Cloning is the weakness that is hidden in plain sight

Let’s focus on agribusiness for a moment to explain the analogy. The agriculture industry plants crops that grow most easily and produce the highest yield, while encouraging customers to prefer those. Cavendish bananas are a prime example – they are genetically identical, and every one of them is a clone of the one next to it. Each is essentially part of the same plant.  The inherent risk with Cavendish bananas is that a single malady – a bug or pathogen can wipe out the entire crop.

Now back to technology. Understandably, there is a great deal of attention paid to securing vulnerabilities where hackers are most easily able to penetrate financial systems such as weak Identity and Access Management (IAM), or poorly implemented encryption. However, the common weakness to all of the systems most commonly used in Fintech is actually hidden in plain sight – the solutions are all clones of each other!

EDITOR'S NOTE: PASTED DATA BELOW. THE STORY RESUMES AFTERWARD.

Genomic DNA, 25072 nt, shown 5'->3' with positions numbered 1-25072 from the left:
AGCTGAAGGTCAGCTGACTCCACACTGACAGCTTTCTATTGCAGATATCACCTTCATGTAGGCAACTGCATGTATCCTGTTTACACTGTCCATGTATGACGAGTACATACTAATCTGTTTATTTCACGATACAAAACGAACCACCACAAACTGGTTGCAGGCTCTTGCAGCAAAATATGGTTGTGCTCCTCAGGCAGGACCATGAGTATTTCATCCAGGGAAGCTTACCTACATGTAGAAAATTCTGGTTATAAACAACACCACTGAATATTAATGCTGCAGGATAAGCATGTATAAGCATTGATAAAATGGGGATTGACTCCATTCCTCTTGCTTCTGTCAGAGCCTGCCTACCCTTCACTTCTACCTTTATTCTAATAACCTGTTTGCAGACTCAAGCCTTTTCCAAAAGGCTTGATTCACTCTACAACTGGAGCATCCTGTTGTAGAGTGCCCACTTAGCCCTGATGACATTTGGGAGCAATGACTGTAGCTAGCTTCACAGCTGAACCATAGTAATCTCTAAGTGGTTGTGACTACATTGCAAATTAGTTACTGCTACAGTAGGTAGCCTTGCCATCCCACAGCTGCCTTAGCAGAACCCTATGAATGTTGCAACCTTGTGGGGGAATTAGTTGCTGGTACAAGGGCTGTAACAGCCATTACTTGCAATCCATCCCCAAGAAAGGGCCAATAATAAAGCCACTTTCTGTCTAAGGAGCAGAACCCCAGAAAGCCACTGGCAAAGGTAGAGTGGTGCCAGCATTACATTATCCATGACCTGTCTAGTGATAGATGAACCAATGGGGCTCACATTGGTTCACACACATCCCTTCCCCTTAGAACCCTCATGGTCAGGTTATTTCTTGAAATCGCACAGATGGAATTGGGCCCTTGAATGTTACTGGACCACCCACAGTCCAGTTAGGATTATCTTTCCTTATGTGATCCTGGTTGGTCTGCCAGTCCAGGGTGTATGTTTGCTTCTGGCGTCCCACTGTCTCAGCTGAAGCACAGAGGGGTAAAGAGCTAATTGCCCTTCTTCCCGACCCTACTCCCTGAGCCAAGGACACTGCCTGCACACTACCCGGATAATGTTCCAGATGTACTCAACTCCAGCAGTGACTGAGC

Did you know that every SaaS solution, mobile app, or cloud back-end system is the same? It is the accepted practice to develop a standard image and scale it up from source code, along with third party libraries, middleware, frameworks and a supporting container, OS (operating system), or hypervisor infrastructure. Said another way, all the crucial parts of the Fintech ecosystem spring from the same plant.

United Fruit Company (rebranded in 1984 as Chiquita Brands International) used the same DNA crops over and over to achieve economies of scale and a uniform fruit. That worked well for some time, until Panama disease, a pathogen, wiped out banana plantations in the 1890’s. Nothing could preclude the spread of the virus.  Instead of just infecting a single plant or field, the disease affected all crops everywhere. Sounds implausible?  It already happened with bananas that were grown commercially as clones.

And it is expected to happen again.

As bananas remain vulnerable, cyberhardening immunizes software from malware spread